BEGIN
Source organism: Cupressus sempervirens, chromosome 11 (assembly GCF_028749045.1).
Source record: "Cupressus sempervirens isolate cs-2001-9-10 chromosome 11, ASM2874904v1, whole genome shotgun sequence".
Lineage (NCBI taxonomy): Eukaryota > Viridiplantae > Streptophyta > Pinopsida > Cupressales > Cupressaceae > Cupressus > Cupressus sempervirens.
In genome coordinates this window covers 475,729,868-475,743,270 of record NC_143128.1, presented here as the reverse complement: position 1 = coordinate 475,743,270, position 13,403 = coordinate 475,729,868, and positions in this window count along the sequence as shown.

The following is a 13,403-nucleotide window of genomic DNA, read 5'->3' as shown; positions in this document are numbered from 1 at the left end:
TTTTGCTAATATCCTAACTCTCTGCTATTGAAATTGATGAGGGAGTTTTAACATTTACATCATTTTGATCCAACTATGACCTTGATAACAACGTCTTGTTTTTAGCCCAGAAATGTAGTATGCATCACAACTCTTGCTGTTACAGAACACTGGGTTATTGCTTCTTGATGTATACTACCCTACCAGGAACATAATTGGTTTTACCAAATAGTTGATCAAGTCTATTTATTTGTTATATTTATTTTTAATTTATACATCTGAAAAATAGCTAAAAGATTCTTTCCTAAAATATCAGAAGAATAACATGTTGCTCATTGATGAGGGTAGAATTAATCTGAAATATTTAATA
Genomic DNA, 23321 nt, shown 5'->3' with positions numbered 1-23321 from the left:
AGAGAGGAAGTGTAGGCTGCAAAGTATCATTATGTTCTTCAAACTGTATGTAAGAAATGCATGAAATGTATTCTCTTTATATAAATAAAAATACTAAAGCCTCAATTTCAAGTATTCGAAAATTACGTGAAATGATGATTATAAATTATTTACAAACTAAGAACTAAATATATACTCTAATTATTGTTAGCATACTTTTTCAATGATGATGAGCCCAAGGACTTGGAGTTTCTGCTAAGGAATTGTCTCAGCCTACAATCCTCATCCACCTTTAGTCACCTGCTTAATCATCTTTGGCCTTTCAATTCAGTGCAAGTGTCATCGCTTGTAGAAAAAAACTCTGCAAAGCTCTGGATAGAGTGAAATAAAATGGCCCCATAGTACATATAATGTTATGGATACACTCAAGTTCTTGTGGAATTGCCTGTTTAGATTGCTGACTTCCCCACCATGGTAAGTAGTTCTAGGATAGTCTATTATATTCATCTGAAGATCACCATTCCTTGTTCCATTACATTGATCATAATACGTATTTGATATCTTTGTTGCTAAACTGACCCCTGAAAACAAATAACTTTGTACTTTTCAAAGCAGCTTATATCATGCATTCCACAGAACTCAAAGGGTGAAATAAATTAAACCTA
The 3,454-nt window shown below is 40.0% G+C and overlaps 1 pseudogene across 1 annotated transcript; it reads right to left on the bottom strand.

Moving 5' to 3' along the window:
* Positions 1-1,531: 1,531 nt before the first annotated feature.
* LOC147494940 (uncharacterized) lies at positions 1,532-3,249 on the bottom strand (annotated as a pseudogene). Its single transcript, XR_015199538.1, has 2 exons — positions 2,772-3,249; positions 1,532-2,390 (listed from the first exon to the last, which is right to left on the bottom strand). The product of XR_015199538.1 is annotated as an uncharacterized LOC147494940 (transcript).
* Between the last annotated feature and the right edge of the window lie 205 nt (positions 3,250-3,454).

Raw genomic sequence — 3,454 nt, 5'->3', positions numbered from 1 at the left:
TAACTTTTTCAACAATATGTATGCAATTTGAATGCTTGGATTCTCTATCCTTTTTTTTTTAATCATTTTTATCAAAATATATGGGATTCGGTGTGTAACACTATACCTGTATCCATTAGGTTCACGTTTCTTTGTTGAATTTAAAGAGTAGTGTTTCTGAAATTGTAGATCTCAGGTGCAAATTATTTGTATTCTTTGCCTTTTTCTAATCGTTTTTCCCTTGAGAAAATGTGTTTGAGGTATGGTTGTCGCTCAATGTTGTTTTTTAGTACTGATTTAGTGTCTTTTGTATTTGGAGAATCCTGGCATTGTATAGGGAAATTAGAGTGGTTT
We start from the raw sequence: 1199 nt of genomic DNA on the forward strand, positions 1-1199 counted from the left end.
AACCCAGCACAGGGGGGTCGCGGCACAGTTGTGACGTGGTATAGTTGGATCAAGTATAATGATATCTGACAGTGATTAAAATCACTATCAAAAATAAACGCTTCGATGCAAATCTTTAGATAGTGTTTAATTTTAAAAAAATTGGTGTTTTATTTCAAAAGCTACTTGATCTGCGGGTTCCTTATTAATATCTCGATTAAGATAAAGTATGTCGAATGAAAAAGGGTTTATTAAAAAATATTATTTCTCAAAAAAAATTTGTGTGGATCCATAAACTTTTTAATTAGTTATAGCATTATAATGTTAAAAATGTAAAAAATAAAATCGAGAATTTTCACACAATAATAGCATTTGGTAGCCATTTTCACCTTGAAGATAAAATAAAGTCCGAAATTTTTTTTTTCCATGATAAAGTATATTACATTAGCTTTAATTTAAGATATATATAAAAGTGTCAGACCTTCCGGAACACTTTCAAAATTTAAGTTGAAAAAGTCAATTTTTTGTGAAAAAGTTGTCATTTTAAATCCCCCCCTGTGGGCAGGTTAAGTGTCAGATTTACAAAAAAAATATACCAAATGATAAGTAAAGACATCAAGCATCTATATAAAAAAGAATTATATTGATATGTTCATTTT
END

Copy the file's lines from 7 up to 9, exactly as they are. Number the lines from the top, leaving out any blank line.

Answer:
Genomic DNA, 23321 nt, shown 5'->3' with positions numbered 1-23321 from the left:
AGAGAGGAAGTGTAGGCTGCAAAGTATCATTATGTTCTTCAAACTGTATGTAAGAAATGCATGAAATGTATTCTCTTTATATAAATAAAAATACTAAAGCCTCAATTTCAAGTATTCGAAAATTACGTGAAATGATGATTATAAATTATTTACAAACTAAGAACTAAATATATACTCTAATTATTGTTAGCATACTTTTTCAATGATGATGAGCCCAAGGACTTGGAGTTTCTGCTAAGGAATTGTCTCAGCCTACAATCCTCATCCACCTTTAGTCACCTGCTTAATCATCTTTGGCCTTTCAATTCAGTGCAAGTGTCATCGCTTGTAGAAAAAAACTCTGCAAAGCTCTGGATAGAGTGAAATAAAATGGCCCCATAGTACATATAATGTTATGGATACACTCAAGTTCTTGTGGAATTGCCTGTTTAGATTGCTGACTTCCCCACCATGGTAAGTAGTTCTAGGATAGTCTATTATATTCATCTGAAGATCACCATTCCTTGTTCCATTACATTGATCATAATACGTATTTGATATCTTTGTTGCTAAACTGACCCCTGAAAACAAATAACTTTGTACTTTTCAAAGCAGCTTATATCATGCATTCCACAGAACTCAAAGGGTGAAATAAATTAAACCTA
The 3,454-nt window shown below is 40.0% G+C and overlaps 1 pseudogene across 1 annotated transcript; it reads right to left on the bottom strand.